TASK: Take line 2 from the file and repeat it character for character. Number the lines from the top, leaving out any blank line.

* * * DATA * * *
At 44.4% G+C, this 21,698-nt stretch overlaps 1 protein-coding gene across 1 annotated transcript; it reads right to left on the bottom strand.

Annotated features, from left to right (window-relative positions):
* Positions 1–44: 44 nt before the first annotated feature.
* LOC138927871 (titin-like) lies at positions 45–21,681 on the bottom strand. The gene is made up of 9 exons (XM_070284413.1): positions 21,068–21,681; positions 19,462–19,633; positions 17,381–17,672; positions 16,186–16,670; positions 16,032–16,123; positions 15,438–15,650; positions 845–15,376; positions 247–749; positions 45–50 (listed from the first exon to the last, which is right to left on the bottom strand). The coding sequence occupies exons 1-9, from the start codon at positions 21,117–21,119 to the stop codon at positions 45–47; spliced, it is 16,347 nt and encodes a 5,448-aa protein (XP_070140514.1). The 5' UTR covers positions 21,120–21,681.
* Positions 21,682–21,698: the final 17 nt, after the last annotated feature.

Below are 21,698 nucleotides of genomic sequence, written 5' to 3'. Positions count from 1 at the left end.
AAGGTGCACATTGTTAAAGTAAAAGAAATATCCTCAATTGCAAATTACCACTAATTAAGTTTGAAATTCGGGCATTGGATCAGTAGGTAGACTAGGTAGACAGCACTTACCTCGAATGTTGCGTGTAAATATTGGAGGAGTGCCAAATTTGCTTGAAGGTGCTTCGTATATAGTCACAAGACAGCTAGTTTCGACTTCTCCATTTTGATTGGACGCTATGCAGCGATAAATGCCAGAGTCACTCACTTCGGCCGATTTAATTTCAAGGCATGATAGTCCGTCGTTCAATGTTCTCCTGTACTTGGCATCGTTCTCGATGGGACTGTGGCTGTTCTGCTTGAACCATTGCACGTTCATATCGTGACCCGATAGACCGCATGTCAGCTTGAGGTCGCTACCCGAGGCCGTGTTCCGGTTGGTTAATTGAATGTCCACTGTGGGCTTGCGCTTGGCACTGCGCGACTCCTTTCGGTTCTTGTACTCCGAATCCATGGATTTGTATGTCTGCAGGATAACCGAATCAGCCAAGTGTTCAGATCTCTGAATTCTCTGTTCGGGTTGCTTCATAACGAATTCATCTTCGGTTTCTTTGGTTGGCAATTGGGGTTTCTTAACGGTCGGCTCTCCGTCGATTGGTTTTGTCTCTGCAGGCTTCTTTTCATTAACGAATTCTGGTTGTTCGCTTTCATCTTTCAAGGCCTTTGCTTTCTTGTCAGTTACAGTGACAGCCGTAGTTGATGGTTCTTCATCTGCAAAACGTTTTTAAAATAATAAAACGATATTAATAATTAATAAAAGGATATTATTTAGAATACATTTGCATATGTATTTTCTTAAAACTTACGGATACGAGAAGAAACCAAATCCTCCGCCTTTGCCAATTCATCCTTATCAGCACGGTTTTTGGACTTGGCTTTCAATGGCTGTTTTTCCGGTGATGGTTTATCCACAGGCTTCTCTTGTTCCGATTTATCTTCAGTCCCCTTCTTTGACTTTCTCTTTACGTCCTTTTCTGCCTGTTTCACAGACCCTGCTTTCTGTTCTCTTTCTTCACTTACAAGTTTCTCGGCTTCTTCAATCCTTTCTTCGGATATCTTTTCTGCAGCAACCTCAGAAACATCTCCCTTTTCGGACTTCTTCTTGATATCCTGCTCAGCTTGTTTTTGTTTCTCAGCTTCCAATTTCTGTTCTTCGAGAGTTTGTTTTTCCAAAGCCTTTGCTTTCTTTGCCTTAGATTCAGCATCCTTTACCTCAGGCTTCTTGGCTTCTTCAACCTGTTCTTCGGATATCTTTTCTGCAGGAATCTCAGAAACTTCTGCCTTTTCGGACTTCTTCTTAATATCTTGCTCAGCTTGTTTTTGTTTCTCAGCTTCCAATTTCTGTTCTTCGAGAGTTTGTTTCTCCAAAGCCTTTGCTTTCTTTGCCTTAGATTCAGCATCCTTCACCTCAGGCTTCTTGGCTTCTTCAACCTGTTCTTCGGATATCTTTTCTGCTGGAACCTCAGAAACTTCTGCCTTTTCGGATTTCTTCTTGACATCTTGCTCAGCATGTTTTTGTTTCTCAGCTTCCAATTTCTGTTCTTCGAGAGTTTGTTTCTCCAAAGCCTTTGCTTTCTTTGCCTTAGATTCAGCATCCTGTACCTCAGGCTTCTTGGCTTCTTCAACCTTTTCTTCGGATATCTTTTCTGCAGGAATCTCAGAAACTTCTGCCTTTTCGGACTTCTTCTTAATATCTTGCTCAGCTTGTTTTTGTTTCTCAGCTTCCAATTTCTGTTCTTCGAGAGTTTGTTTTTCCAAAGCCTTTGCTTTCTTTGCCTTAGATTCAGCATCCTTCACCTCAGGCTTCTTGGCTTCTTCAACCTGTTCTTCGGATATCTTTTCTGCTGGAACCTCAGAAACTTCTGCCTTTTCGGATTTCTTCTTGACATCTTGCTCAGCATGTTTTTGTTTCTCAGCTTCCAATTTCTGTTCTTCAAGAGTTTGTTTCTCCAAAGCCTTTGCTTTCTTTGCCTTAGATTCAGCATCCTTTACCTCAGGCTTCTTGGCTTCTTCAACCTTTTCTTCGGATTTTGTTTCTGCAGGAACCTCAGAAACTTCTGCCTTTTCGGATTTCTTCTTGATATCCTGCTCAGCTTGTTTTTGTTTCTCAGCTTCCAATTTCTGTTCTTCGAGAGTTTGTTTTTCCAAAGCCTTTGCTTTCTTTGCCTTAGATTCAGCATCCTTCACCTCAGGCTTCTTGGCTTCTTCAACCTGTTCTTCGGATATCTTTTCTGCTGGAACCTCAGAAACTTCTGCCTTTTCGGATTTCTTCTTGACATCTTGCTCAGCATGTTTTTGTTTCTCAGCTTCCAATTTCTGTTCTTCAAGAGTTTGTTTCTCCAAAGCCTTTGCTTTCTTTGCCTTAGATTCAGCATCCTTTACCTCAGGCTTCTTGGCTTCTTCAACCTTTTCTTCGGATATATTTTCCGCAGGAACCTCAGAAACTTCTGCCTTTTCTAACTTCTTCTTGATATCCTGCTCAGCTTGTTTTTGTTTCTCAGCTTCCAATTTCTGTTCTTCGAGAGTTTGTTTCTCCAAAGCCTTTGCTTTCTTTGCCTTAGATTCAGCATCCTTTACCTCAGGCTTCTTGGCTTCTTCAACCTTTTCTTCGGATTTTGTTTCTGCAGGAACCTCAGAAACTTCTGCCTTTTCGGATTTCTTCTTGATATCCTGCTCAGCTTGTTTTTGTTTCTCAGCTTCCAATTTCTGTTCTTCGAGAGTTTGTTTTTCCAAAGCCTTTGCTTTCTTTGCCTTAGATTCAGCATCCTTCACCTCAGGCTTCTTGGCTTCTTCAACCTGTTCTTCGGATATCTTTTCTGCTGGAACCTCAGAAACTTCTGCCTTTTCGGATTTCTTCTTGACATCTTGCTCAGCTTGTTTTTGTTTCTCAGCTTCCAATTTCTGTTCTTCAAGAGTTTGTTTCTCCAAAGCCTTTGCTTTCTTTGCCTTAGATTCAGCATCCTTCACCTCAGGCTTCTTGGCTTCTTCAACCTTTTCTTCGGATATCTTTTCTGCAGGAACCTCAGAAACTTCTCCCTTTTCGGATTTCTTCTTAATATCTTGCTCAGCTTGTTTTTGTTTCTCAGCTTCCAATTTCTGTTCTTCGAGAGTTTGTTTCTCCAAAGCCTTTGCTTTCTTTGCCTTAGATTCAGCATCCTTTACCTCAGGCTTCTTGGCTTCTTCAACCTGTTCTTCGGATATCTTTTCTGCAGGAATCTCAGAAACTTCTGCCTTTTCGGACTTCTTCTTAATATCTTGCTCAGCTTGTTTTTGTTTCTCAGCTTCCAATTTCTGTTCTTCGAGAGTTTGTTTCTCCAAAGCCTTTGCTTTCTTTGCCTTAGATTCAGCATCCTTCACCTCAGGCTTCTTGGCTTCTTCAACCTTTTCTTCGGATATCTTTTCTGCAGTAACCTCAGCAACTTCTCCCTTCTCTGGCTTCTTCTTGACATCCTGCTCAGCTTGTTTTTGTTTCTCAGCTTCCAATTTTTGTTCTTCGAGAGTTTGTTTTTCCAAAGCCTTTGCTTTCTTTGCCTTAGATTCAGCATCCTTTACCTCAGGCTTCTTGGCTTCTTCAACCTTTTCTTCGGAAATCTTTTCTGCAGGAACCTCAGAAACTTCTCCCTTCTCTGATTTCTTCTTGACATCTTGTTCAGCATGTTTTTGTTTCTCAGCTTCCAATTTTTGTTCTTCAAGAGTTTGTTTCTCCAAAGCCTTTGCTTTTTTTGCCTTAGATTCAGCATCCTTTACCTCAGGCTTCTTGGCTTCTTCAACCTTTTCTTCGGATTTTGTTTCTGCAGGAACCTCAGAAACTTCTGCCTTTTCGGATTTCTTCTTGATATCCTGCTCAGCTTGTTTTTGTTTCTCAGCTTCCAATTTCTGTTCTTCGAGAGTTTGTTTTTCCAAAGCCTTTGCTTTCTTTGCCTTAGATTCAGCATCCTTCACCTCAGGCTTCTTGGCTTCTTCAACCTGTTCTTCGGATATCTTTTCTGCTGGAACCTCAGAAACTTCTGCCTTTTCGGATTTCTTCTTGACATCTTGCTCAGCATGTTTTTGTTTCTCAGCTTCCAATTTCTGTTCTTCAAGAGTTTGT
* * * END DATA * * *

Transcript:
Annotated features, from left to right (window-relative positions):